Indonesia, under its new President, has just started to slash its fuel subsidies but is still artificially reducing the price of 60-75 million tonnes annually of coal used in its 12 GW of coal-fired power plants. Malaysia announced in November it will abolish subsidies for gasoline and diesel from December as falling oil prices provide Prime Minister Najib Razak the opportunity to end a decades-old policy of cheap fuel.

Meanwhile, Thailand spent US$6.8 billion in 2012 in fossil fuel consumption support schemes, second only to Indonesia, according to IEA records, and it remains to be seen when it will start to cut its costly policy.

Indonesia alone spent US$29.2 billion in 2013 to make fossil fuels cheaper for final consumers while total subsidies from three other Asean countries - Vietnam, Thailand and Malaysia – amounted to over US$10 billion for 2013, according to IEA’s World Energy Report.

Of course, low income earners in these countries have to be protected against wild fluctuations in fuel prices, but pricing fuel accurately? is crucial for the future of renewable energy and reduction in emissions of greenhouse gases.

Wind is the cheapest

In a landmark study by Edward Douglas from Armstrong Asset Management - “Renewable energy is cheaper than imported gas and oil” -  energy generation from renewable sources in Southeast Asia could be cheaper than from imported fossil fuels, but subsidies for fossil fuels distorted the picture.

The current plunge of oil prices will be one of the very last chances to implement true energy price policies around Southeast Asia and enable renewables to compete directly with non-subsidised fuels. It is the right time for governments to resist the temptation to subsidise oil and to let market forces play out for energy in Southeast Asia.

At The Blue Circle, we are convinced that despite the current glut of oil, fossil fuels will eventually run out.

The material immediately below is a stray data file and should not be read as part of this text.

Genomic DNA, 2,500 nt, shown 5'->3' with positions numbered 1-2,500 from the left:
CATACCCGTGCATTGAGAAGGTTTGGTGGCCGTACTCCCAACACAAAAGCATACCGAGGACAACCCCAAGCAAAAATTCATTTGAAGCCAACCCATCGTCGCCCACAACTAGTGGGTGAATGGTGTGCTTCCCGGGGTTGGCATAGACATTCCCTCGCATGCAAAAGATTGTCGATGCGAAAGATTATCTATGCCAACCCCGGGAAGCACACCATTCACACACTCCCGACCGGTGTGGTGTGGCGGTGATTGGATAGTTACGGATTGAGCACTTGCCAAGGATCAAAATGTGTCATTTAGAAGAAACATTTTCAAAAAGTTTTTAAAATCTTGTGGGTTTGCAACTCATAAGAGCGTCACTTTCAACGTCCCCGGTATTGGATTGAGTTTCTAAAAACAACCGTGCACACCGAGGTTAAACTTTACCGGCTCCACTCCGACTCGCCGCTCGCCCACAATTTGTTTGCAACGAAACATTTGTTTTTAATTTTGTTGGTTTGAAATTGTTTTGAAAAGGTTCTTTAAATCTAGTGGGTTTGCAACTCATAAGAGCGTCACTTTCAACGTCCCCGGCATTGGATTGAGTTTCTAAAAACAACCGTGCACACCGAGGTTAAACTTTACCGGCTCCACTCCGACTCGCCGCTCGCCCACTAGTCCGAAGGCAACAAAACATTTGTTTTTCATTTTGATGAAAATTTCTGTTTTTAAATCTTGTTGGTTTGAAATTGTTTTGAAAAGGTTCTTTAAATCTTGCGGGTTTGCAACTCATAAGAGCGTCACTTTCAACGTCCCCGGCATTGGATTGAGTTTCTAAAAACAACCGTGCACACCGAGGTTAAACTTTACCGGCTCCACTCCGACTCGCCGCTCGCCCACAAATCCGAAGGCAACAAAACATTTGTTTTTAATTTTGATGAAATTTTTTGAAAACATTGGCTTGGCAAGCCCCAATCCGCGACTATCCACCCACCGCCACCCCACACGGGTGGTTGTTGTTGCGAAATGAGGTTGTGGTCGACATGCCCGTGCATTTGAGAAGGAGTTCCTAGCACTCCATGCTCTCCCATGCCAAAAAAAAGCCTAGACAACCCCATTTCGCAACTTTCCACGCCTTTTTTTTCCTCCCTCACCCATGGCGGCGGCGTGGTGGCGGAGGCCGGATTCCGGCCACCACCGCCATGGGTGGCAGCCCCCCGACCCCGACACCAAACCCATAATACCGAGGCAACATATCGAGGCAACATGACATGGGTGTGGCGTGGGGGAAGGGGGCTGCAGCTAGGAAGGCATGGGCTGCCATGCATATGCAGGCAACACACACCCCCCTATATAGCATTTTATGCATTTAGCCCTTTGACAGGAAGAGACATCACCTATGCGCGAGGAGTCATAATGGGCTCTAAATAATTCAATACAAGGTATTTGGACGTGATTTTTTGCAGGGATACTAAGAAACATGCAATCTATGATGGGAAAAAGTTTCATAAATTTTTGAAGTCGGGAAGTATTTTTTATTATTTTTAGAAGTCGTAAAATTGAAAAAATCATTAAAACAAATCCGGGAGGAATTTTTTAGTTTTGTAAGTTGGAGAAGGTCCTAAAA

Recent economic weaknesses in China, Europe and Japan, coupled with market share war amongst oil producers, have pushed fuel prices to unexpected lows which may not last long before world economic growth resumes.

In that environment, wind energy, though not evenly distributed in the region, might be the cheapest to tap into and one of the easiest renewable sources to deploy.

According to an EU analysis released in October last year, for every megawatt hour (MW/h) of electricity generated within EU, onshore wind costs roughly €105 per MW/h, compared to gas and coal which can cost up to around €164 and €233 per MW/h, respectively when the costs of ‘external’ factors like air quality, human toxicity and climate change are taken into account.

As these costs are dependent on the wind resource, the case of each Southeast Asia country might be different, but bringing back energy price transparency by phasing out fossil fuel subisidies will only enhance renewable power competitiveness in a low-carbon future.

Olivier Duguet is the Chief Executive Officer of The Blue Circle, a Singapore-based company which focuses on developing wind and solar energy projects in Thailand, Vietnam and Cambodia. This article was written exclusively for Eco-Business.